Recently I enjoyed an afternoon interviewing and filming Susan Scott, author of Fierce Conversations. She had several important stories and lessons that stick with me today but in particular her awareness of “emotional wake” was poignant. Your emotional wake is the psychological ripples you leave which imprint every interaction and relationship, and can have relationship effects far into the future.
For example, Howard Behar, former president of Starbucks once told me a story of a mentor he had long ago when in the furniture business. Howard said he always loved furniture architecture and construction and greatly enjoyed helping people choose furniture and design living spaces. His boss and mentor at the time once asked him, “Howard, is it furniture or people that you love?” He had always thought it was the furniture, but in that moment he understood it was really his love of sharing his knowledge and appreciation of furniture with other people. That small question and interaction guided a lifetime of choices and understanding for him.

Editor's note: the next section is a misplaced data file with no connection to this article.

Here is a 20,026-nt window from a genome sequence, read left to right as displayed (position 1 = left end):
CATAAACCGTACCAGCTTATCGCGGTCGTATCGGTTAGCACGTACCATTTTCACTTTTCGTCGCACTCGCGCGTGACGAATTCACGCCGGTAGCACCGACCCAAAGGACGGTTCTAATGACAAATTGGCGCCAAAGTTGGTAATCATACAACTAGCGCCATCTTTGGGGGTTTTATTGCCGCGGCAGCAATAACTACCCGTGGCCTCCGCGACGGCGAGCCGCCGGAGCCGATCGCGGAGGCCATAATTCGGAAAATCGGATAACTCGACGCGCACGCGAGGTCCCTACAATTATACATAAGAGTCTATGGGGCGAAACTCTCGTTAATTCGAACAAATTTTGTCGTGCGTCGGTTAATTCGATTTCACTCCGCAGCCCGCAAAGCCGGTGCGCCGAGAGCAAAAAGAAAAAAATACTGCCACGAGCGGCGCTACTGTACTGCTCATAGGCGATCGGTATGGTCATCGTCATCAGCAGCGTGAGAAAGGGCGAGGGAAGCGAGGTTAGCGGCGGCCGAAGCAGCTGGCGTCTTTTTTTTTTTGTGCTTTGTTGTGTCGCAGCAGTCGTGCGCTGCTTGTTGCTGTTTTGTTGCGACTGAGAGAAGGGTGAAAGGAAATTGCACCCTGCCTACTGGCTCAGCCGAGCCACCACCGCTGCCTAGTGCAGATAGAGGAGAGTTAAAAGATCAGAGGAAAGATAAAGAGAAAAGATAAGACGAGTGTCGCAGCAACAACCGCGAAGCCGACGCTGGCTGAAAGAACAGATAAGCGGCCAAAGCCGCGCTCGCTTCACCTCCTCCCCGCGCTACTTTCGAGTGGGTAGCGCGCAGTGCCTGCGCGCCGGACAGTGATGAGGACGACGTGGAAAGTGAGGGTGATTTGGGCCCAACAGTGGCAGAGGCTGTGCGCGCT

Most often we aren’t even aware of the lasting impact small behaviors or comments can have. Recently I was traveling on business in Seattle and staying with an old close friend Jason and his wife and family. I called my wife to say our friends are happy and well with their beautiful daughters and she told me a detailed story of how she always had such a wonderful impression of Jason because of a time almost twenty years ago when he went out of his way to make her feel welcome and invited among a strange and new group of people. Jason has no recollection of this whatsoever – but his kindness for fifteen minutes twenty years ago is the reason my wife has the lasting impression that he is a fantastic person. And she hasn’t even seen him in almost ten years.
This is how powerful your emotional wake can be. And it isn’t confined to direct interactions – see Tim Sanders on the lasting negative impact of copying an email over someone’s head.